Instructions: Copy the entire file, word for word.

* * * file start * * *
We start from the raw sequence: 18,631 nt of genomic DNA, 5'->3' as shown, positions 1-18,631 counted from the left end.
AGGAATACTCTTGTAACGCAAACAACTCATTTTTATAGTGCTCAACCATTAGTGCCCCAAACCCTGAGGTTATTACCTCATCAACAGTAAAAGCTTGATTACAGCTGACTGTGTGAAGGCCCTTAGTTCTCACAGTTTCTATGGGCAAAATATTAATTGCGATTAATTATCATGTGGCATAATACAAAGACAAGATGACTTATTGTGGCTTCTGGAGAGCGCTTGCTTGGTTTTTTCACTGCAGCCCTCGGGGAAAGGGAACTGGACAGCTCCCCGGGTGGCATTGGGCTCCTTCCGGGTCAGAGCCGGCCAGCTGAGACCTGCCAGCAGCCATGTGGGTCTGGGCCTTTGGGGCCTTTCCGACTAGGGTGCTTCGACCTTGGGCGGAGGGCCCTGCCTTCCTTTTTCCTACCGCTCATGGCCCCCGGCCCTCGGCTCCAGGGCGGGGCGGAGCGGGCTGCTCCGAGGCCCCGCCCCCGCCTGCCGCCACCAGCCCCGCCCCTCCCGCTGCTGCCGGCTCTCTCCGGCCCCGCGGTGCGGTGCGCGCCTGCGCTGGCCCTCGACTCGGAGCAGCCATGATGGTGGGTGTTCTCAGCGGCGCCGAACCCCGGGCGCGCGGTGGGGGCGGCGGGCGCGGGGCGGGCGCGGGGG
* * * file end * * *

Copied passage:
We start from the raw sequence: 18,631 nt of genomic DNA, 5'->3' as shown, positions 1-18,631 counted from the left end.
AGGAATACTCTTGTAACGCAAACAACTCATTTTTATAGTGCTCAACCATTAGTGCCCCAAACCCTGAGGTTATTACCTCATCAACAGTAAAAGCTTGATTACAGCTGACTGTGTGAAGGCCCTTAGTTCTCACAGTTTCTATGGGCAAAATATTAATTGCGATTAATTATCATGTGGCATAATACAAAGACAAGATGACTTATTGTGGCTTCTGGAGAGCGCTTGCTTGGTTTTTTCACTGCAGCCCTCGGGGAAAGGGAACTGGACAGCTCCCCGGGTGGCATTGGGCTCCTTCCGGGTCAGAGCCGGCCAGCTGAGACCTGCCAGCAGCCATGTGGGTCTGGGCCTTTGGGGCCTTTCCGACTAGGGTGCTTCGACCTTGGGCGGAGGGCCCTGCCTTCCTTTTTCCTACCGCTCATGGCCCCCGGCCCTCGGCTCCAGGGCGGGGCGGAGCGGGCTGCTCCGAGGCCCCGCCCCCGCCTGCCGCCACCAGCCCCGCCCCTCCCGCTGCTGCCGGCTCTCTCCGGCCCCGCGGTGCGGTGCGCGCCTGCGCTGGCCCTCGACTCGGAGCAGCCATGATGGTGGGTGTTCTCAGCGGCGCCGAACCCCGGGCGCGCGGTGGGGGCGGCGGGCGCGGGGCGGGCGCGGGGG